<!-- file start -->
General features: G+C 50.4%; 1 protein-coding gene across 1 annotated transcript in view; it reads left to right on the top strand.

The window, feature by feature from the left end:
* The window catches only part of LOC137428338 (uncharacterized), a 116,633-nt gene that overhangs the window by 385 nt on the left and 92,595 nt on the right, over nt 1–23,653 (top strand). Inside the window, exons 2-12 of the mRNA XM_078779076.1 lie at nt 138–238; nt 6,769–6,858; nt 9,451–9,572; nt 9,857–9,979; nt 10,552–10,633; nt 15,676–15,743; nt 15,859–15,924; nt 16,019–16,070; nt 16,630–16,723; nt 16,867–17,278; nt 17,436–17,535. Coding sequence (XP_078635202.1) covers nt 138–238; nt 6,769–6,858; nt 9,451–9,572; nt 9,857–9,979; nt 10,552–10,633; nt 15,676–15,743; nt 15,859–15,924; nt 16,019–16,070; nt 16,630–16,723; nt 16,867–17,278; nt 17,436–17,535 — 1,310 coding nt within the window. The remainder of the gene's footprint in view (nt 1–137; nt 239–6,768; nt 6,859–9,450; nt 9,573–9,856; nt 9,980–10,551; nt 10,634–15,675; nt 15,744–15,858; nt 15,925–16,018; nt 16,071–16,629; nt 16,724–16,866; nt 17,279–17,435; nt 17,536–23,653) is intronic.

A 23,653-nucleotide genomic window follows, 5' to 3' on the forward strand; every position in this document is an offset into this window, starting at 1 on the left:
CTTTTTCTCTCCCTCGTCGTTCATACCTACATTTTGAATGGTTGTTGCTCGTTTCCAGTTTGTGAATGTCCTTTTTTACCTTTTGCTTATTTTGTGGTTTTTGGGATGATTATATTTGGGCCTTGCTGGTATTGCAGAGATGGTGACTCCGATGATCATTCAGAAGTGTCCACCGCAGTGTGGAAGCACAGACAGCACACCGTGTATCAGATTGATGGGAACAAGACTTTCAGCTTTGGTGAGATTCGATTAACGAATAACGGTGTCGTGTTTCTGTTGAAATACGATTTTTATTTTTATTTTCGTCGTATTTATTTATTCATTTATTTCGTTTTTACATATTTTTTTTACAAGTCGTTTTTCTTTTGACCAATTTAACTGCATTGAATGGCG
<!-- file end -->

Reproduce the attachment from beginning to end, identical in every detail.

General features: G+C 50.4%; 1 protein-coding gene across 1 annotated transcript in view; it reads left to right on the top strand.

The window, feature by feature from the left end:
* The window catches only part of LOC137428338 (uncharacterized), a 116,633-nt gene that overhangs the window by 385 nt on the left and 92,595 nt on the right, over nt 1–23,653 (top strand). Inside the window, exons 2-12 of the mRNA XM_078779076.1 lie at nt 138–238; nt 6,769–6,858; nt 9,451–9,572; nt 9,857–9,979; nt 10,552–10,633; nt 15,676–15,743; nt 15,859–15,924; nt 16,019–16,070; nt 16,630–16,723; nt 16,867–17,278; nt 17,436–17,535. Coding sequence (XP_078635202.1) covers nt 138–238; nt 6,769–6,858; nt 9,451–9,572; nt 9,857–9,979; nt 10,552–10,633; nt 15,676–15,743; nt 15,859–15,924; nt 16,019–16,070; nt 16,630–16,723; nt 16,867–17,278; nt 17,436–17,535 — 1,310 coding nt within the window. The remainder of the gene's footprint in view (nt 1–137; nt 239–6,768; nt 6,859–9,450; nt 9,573–9,856; nt 9,980–10,551; nt 10,634–15,675; nt 15,744–15,858; nt 15,925–16,018; nt 16,071–16,629; nt 16,724–16,866; nt 17,279–17,435; nt 17,536–23,653) is intronic.

A 23,653-nucleotide genomic window follows, 5' to 3' on the forward strand; every position in this document is an offset into this window, starting at 1 on the left:
CTTTTTCTCTCCCTCGTCGTTCATACCTACATTTTGAATGGTTGTTGCTCGTTTCCAGTTTGTGAATGTCCTTTTTTACCTTTTGCTTATTTTGTGGTTTTTGGGATGATTATATTTGGGCCTTGCTGGTATTGCAGAGATGGTGACTCCGATGATCATTCAGAAGTGTCCACCGCAGTGTGGAAGCACAGACAGCACACCGTGTATCAGATTGATGGGAACAAGACTTTCAGCTTTGGTGAGATTCGATTAACGAATAACGGTGTCGTGTTTCTGTTGAAATACGATTTTTATTTTTATTTTCGTCGTATTTATTTATTCATTTATTTCGTTTTTACATATTTTTTTTACAAGTCGTTTTTCTTTTGACCAATTTAACTGCATTGAATGGCG